Synopsis: Special Needs Camps Serve as Important Complement to Home and School.
As an eight-year-old, Eric Biskin wasn't - to put it mildly - big into sports. "This is a kid who doesn't like to move," says Eric's father, Bruce Biskin. "He could focus on Nintendo for hours. What he doesn't do, to the extreme, is any kind of physical activity."
In previous summers, Eric's parents had sent him to day camps, but they weren't a good fit - they were a little too heavy on the athletics for his personality; the pool was a little bit too cold. So one summer the Biskins decided to enroll Eric at Summit Camp in Wayne County, Penn. Summit is a summer sleep-away camp for kids aged 8-17 who have what the camp's director, Gene Bell, calls "attention issues" - these, he says, include Attention Deficit Disorder (ADD and/or ADHD), Asperger's syndrome, awkward social skills, verbal or non-verbal learning disabilities, and mild emotional concerns.
A few weeks into the session, Biskin and his wife, Barbara Gronsky, visited Eric at camp and saw something they couldn't believe: "For the first time, he jumped into the lake and swam," Biskin recalls. "He couldn't wait to show us. It was like butter melting inside my heart. Back home we couldn't even get him in a pool."
At Summit, Biskin says, "Eric felt a sense of safety, a sense of fun. He got to try out stuff in a very encouraging environment that we could never get him to do at home."
The Biskins' story is affecting but not unique. Indeed, many families with kids who have attention issues or an Autism Spectrum Disorder (autism, Asperger's, Pervasive Developmental Disorder) have had similar experiences at special-needs camps, whose 24-hour-a-day, seven-days-a-week nature sometimes leads to breakthroughs that just aren't possible in school environments. "They do things (at camp) that typically our kids don't do during an academic year," Bell says.
The National Institutes of Health estimates that the number of school-aged children with ADD/ADHD is between 3-5 percent. A recent study by the Mayo Clinic suggests the number may be as high as 7.5 percent. According to the Centers for Disease Control, the diagnosis of ADHD increased an average of 3 percent annually between 1997 and 2006. Further, as of 2006, 4.5 million children aged 5-17 years had been diagnosed with ADHD.
Further, the CDC estimates that one out of every 110 children in the United States has an Autism Spectrum Disorder.
While homes and schools remain the primary centers for educating these children, experts say summer programs can serve as an important complement.
"ADHD is often misunderstood; subsequently many individuals diagnosed with ADHD are treated as if they are willfully refusing to engage in task completion, or are being 'just lazy,' unmotivated and even uncaring," says Michael Manos, who heads the Center for Pediatric Behavioral Health at Cleveland Clinic Children's Hospital. "This is usually not the case, for children with ADHD often are quite energetic and highly focused on restricted interests. This way of finding the defect in the child, that is, calling them 'lazy' often prevents children from truly being served."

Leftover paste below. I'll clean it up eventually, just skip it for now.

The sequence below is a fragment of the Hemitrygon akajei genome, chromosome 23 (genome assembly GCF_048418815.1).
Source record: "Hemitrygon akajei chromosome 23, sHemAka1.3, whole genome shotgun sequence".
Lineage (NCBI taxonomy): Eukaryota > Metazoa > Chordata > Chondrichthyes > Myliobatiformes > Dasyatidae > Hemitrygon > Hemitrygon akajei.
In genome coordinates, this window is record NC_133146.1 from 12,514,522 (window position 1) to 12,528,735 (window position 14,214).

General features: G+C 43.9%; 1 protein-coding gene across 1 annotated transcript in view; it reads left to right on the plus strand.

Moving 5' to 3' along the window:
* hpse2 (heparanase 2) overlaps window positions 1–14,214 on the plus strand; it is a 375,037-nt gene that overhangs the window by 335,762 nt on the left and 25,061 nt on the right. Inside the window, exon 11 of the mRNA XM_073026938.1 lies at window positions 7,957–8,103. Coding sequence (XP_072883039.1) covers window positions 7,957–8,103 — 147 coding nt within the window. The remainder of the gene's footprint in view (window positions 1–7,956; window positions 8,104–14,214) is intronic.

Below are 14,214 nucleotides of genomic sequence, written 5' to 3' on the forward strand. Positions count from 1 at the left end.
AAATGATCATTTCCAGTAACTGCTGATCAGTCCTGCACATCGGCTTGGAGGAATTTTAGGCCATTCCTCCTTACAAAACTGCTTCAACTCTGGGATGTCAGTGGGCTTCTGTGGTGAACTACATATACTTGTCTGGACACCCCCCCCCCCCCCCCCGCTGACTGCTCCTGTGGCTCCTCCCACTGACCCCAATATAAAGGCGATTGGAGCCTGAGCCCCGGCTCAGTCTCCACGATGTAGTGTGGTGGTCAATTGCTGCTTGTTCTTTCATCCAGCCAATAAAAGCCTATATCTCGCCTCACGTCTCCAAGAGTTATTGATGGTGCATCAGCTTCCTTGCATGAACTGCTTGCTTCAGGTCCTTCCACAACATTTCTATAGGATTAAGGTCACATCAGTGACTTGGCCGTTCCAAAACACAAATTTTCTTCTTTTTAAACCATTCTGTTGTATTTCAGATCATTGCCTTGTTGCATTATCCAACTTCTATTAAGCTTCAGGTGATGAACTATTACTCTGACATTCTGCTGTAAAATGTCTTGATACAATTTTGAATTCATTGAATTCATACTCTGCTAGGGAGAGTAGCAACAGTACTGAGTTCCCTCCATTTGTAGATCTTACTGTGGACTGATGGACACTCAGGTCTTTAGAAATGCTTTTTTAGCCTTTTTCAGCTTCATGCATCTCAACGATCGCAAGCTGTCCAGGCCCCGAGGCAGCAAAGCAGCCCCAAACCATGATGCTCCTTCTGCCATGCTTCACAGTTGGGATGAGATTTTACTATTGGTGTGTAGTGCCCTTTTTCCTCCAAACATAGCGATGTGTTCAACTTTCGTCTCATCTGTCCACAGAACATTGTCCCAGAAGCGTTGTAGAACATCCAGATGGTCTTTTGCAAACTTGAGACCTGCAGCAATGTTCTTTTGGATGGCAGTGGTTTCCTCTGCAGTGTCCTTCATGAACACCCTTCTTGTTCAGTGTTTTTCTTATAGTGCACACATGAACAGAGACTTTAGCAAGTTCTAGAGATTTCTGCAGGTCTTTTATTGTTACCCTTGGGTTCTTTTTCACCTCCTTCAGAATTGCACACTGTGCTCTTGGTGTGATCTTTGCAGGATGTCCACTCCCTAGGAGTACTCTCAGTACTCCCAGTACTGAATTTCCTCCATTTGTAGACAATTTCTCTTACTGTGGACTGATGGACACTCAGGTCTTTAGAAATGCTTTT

He adds: "There are teaching and behavioral strategies that really work for children diagnosed with ADHD. Many times medicine and behavioral interventions are not applied in a systematic way; so many children do not receive optimal treatment and do not have the opportunity to truly change their circumstances."
This may be so, but there is disagreement among some educators and camp professionals over whether kids with attention issues (and other special needs) are better off in special camps or in traditional summer camps that, experts say, are increasingly able to accommodate many of them.
"The debate about mainstreaming is far and wide and very hot in the educational world right now," says Elana Naftalin-Kelman, who runs the Tikvah program at Camp Ramah in Ojai, Calif. As a special-needs camp housed within a mainstream Jewish camp, Tikvah represents a middle ground between the two approaches. And Naftalin-Kelman says even she sees "advantages and disadvantages to the type of program I run."
"The benefit of a special program is that you'll usually get staffing that better understands the needs of the child," says Gary Schulman, who runs New York's Resources for Children with Special Needs, a not-for-profit referral organization that for the last 25 years has run an annual special-needs camp fair. "The curriculum itself might be more tailored to these children's needs. Most children with disabilities, if they're in a special-needs program (in school) have what's called an Individualized Educational Program. Special-needs camps are more willing to look at that plan and are more willing to follow through on it. Consistency is extremely important - it helps them when they get back to school. "
Still, says Naftalin-Kelman, special camps aren't right for every special-needs child. Tikvah, for example, cannot accept kids who have "severe behavior issues" such as harming themselves or others. But other children, she says, can grow immensely there. "I really believe that it's right for some kids and not right for some kids," she says. "It's based on the needs of each child."